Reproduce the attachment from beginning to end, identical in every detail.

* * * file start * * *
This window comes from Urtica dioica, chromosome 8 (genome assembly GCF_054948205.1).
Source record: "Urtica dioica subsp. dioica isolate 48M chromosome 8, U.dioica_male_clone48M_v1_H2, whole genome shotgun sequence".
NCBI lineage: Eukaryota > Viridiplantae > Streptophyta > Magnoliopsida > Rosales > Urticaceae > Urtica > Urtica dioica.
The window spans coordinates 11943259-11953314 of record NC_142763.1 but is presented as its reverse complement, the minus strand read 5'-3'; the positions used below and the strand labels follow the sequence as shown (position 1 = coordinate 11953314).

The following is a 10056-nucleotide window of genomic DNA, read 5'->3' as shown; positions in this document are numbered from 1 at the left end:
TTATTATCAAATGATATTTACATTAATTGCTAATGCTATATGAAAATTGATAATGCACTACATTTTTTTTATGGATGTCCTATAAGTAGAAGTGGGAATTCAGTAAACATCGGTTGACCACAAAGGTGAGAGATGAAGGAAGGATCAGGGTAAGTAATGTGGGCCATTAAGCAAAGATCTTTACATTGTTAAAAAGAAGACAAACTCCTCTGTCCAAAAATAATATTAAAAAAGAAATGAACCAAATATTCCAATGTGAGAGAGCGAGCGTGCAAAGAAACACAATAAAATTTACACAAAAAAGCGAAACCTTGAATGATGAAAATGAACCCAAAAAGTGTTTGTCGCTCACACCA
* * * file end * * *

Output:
This window comes from Urtica dioica, chromosome 8 (genome assembly GCF_054948205.1).
Source record: "Urtica dioica subsp. dioica isolate 48M chromosome 8, U.dioica_male_clone48M_v1_H2, whole genome shotgun sequence".
NCBI lineage: Eukaryota > Viridiplantae > Streptophyta > Magnoliopsida > Rosales > Urticaceae > Urtica > Urtica dioica.
The window spans coordinates 11943259-11953314 of record NC_142763.1 but is presented as its reverse complement, the minus strand read 5'-3'; the positions used below and the strand labels follow the sequence as shown (position 1 = coordinate 11953314).

The following is a 10056-nucleotide window of genomic DNA, read 5'->3' as shown; positions in this document are numbered from 1 at the left end:
TTATTATCAAATGATATTTACATTAATTGCTAATGCTATATGAAAATTGATAATGCACTACATTTTTTTTATGGATGTCCTATAAGTAGAAGTGGGAATTCAGTAAACATCGGTTGACCACAAAGGTGAGAGATGAAGGAAGGATCAGGGTAAGTAATGTGGGCCATTAAGCAAAGATCTTTACATTGTTAAAAAGAAGACAAACTCCTCTGTCCAAAAATAATATTAAAAAAGAAATGAACCAAATATTCCAATGTGAGAGAGCGAGCGTGCAAAGAAACACAATAAAATTTACACAAAAAAGCGAAACCTTGAATGATGAAAATGAACCCAAAAAGTGTTTGTCGCTCACACCA